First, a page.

The Body’s Natural Stress Alleviator
The body is governed by communication between neurons that are found throughout it. These nerves are the reason you bring your hand back after touching a hot object, sneeze when your nose is tickled, jump when you encounter a fright, and many more scenarios too numerous to list. Out of the 12 cranial nerves that innervate your brain and rest of body, there is one in particular that holds power to shift your mood, mindset, and stress level.
Number 10. The Big 10. X--The Vagus Nerve.
The vagus nerve is intertwined with a laundry list of body functions that if reviewed in detail, would make this article much longer than you probably want to read right now. So, we will stick to what you really want to know: how can knowing about and tapping into my vagus nerve help me? First we will do a brief introduction to the vagus nerve and its workings, then you’ll read about how to recruit the vagus nerve to your benefit.
What is the Vagus Nerve?
The vagus nerve is a highway—nay, an Interstate—of information that helps your body regulate. It is the longest cranial nerve of the twelve, and it innervates most of the GI system, diaphragm, lungs, and heart, just to name a few. The role of the vagus nerve in the parasympathetic nervous system, however, is what truly makes this nerve precious to its beholder.
The parasympathetic nervous system is what controls your ability to “rest and digest”. In this state, your body conserves energy so it can be properly utilized when the need arises. Another nervous system, the sympathetic, is in control of your “fight or flight” reflexes and finds use for that energy the parasympathetic stores. Needless to say, the sympathetic nervous system is crucial to survival and helping you stay alive and productive! However, issues arise when the sympathetic system stays active for too long and the parasympathetic system is left dormant, consequently having minimum stores of energy available for your body.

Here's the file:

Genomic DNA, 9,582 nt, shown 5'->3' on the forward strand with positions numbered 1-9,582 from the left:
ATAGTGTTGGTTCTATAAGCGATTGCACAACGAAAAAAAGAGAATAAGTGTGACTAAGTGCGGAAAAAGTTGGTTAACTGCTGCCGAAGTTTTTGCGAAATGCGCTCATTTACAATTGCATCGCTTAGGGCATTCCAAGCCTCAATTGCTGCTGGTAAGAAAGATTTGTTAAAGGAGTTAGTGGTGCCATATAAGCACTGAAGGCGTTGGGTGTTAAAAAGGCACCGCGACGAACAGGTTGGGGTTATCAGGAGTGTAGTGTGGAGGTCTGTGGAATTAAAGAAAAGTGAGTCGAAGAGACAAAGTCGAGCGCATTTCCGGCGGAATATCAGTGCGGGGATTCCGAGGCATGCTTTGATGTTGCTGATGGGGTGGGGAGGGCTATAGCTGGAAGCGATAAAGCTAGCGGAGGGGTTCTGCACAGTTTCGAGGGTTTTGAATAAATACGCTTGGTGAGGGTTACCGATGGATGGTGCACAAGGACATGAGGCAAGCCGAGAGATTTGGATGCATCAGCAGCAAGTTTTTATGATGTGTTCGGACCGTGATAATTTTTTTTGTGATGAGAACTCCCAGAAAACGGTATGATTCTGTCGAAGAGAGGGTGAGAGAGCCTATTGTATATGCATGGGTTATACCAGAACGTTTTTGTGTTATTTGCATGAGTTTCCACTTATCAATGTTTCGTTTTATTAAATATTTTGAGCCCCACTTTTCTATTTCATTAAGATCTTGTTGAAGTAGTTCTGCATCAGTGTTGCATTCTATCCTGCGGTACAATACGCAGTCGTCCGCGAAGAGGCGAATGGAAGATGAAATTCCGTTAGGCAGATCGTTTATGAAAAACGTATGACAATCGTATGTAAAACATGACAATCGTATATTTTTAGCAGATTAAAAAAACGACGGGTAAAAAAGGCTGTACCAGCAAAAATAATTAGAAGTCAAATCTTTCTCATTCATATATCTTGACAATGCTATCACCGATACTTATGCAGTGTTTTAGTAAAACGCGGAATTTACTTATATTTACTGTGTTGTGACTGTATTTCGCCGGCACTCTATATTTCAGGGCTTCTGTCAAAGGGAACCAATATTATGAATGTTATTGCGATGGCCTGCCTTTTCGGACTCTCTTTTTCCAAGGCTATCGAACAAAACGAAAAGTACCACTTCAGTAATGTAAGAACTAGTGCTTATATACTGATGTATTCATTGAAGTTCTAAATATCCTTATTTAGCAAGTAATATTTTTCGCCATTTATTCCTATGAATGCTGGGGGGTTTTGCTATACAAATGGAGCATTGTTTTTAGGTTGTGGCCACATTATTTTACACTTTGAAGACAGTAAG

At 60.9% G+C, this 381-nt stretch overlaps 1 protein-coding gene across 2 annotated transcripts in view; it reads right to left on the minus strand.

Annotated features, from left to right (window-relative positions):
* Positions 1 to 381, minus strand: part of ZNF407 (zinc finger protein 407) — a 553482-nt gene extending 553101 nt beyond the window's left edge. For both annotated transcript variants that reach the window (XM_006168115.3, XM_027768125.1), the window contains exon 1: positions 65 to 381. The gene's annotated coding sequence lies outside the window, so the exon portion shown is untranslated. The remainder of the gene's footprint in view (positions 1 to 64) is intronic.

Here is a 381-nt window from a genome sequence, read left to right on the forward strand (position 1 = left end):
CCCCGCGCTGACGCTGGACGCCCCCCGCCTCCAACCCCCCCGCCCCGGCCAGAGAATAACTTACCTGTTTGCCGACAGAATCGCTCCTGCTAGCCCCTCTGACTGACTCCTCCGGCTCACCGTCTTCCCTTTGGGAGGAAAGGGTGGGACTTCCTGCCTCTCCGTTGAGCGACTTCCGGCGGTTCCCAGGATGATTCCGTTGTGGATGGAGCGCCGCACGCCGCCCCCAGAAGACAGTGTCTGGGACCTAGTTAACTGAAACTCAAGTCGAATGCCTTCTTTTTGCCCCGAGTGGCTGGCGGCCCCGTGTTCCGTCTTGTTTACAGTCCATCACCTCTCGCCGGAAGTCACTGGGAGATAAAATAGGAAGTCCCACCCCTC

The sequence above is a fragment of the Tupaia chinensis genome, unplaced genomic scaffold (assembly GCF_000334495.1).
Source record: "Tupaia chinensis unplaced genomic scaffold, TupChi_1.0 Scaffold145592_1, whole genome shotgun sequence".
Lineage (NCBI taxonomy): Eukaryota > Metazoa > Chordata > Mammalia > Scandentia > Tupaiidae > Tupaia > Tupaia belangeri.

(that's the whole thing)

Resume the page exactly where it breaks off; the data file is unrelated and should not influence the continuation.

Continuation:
Stimulating Your Vagus Nerve
To put it simply: too much sympathetic nervous activation leads to chronic stress, anxiety, and burn out. When your tank is constantly feeling like it is on ‘E’ there’s a good chance you are spending too much time in the sympathetic state. Time is usually one of the issues in this, though. While a week or two away in a parasympathetic paradise for some quality R&R is certainly one way to give yourself a reset, there are ways to give your body and mind the gift of rest, or at least recalibration, throughout the day by tapping into that oh-so-amazing vagus nerve.
Experiment with this: place one hand right above your navel, and the other right in the center of your chest. Begin to take slow deep breaths. Focus your breathing deeper than usual, and intend to have your breath fill your abdomen, behind your navel. Though it takes practice, if done correctly, you’ll notice the hand above your navel moving with each breath while the hand on your sternum hardly moves at all. Focus as much as you can on your breath alone. This is called diaphragmatic breathing.
Since the vagus nerve innervates the diaphragm, breathing in this way can stimulate the nerve to signal the parasympathetic nervous system to activate. You may notice a decrease in heart rate and, less noticeably, blood pressure, two things that tend to spike when stress or worry occurs. As you get more efficient at this type of breathing, you will be able to employ it in times of stress to help find a more stable sense of calm.
There are other techniques you can use to activate your vagus nerve specifically, or help reduce worry, stress, and anxiety in general. If you’d like more information on ways to combat stress and retrain your mind and body to give your parasympathetic nervous system a fighting chance, contact ETCG today. We have counselors that would be happy to talk with you about the symptoms of stress you are feeling and help you navigate different ways you might find relief!